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Accepted Paper:

How does internet technology create opportunities for First Nations living on Manitoba reserves?  
Debra Beach Ducharme (Ongomiizwin Indigenous Institute of Health and Healing, University of Manitoba)

Paper short abstract:

Despite the challenges we hear about in the news about the dire circumstances in First Nations communities and life on reserves, internet technology helps families’ access information that may contribute to their wellbeing spiritually, physically, emotionally and cognitively. First Nations throughout history have adapted to almost every situation they have encountered since the arrival of Europeans to North America. The loss of traditional food sources, economy and way of life has negatively impacted First Nations’ traditional way of life. In addition to these changes, diseases, residential schools, the Indian Act, and policies of ethnocide almost wiped out the entire population. Fortunately, First Nations are resilient and continue to adapt to the ever-changing environment and challenges of the 21st century, including adapting to a newly technological society. Many First Nations have adjusted to these new technologies and continue to revive and recover to a new way of being. Internet technology has provided First Nations with tools of accessibility including access to social platforms such as Facebook where they routinely share information, ideas and events on a daily basis about themselves, their families, or issues and successes they want to share with the public at large.

Paper long abstract:

There are many ways internet technology improves the lives of First Nations members living on reserve. IT is a tool that can be used to share information about issues affecting the community such as the recent pandemic. Social, spiritual, and special events such as weddings, funerals or elections can all be shared online. If there is a pending lockdown or restrictions, posting information on social media has the ability to reach a large audience in a short time. Information technology is a way of relaying information quickly to large groups of people and it motivates individuals to improve their lives by posting videos of successes they have achieved personally and professionally. Social media provides a forum to teach the language (Anishinabemowin) and culture (mino pimatisiwin) on a daily basis. Private groups are created on social media to share pictures and stories about families, genealogy and history of the community and families living in the community. This information is shared publicly which in turn provides relatives (children who were removed from their communities through the sixties scoop or apprehension from child and family services) to find their families and loved ones. This group is a way to connect with long-lost relatives and keep up to date with family members and friends.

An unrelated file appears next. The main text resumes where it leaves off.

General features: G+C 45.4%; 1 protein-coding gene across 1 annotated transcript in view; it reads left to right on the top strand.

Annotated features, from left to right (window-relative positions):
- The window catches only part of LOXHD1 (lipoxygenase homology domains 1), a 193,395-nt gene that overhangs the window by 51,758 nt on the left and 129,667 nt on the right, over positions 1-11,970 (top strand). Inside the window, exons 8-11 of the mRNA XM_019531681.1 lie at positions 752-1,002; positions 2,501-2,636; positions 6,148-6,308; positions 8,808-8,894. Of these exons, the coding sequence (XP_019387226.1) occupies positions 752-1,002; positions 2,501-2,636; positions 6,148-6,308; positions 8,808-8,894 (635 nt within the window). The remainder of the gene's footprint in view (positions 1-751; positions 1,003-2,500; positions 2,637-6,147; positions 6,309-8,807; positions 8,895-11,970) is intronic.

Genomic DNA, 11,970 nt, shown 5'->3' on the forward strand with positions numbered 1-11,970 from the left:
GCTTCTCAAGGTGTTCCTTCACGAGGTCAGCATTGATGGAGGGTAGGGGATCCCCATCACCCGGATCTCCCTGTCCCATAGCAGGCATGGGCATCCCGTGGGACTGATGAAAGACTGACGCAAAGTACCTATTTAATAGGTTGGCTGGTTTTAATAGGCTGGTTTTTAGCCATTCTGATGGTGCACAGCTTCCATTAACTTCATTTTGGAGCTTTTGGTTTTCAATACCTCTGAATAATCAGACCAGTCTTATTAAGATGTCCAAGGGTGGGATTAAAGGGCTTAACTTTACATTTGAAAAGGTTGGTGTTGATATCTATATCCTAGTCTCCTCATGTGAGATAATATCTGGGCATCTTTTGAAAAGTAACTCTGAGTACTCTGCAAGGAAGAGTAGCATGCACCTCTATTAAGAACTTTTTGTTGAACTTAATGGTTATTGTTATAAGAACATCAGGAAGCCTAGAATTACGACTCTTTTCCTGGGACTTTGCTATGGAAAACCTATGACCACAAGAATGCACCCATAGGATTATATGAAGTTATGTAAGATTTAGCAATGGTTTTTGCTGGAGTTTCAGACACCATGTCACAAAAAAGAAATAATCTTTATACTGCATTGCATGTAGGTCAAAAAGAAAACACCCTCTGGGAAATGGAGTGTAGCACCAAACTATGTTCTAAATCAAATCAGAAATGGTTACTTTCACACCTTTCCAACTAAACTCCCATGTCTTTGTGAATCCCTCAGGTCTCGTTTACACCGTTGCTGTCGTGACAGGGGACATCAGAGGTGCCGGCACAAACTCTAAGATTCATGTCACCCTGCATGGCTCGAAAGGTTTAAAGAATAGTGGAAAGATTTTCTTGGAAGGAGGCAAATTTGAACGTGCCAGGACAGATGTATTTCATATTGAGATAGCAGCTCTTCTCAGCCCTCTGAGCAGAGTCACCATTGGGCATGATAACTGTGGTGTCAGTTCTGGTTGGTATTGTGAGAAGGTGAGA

Recently, a young man named Carl was motivated to improve his physical health after he was diagnosed with type 2 diabetes. He did some research and made a personal commitment to share his story about living with diabetes. Carl did it by posting photos and videos of his present condition and devised a healing plan that included exercise and eating healthy. Each morning he would post the exercise he did each day to show the audience the hope of influencing others in his community. Each week he posted a new exercise and samples of healthy food he consumes while staying away from processed and other unhealthy foods to reverse the effect of diabetes.

Another member in the community posted a phrase of the day in his Anishinabemowin language. Each day he would discuss the weather, how he was feeling or describe a situation or event. He would say the phrase and give the English version as well. The language speaker was proud to share his language with a larger audience. These videos can be used for future reference for others to learn about their traditional language.

Life on reserve can be challenging due to the many social conditions such as lack of safe drinking water and substance abuse that was created historically through oppressive policies such as the Indian Act in Canada. The Indian Act was created to control and erode First Nations’ identity and way of life on their traditional territories. Despite these unjust conditions, First Nations’ resilience continues to thrive and survive on their lands. Information Technology and access to social media provide a public platform to inform the larger community intimate details about how First Nations continue to live in a modern world. Culture in Indigenous communities was never static. First Nations culture, by way of its fluidity, will continue to evolve with the ever-changing societies in which they live. The way of life on reserve may not meet the ideals and standards imposed by colonization, but First Nations continue to remain loyal to their traditional ceremonies, worldviews and their relationship to the land and Gitchi Manitou (creator).

Panel P31
The lived experiences of artificial intelligence in Canadian Indigenous communities.
  Session 1 Monday 6 June, 2022, -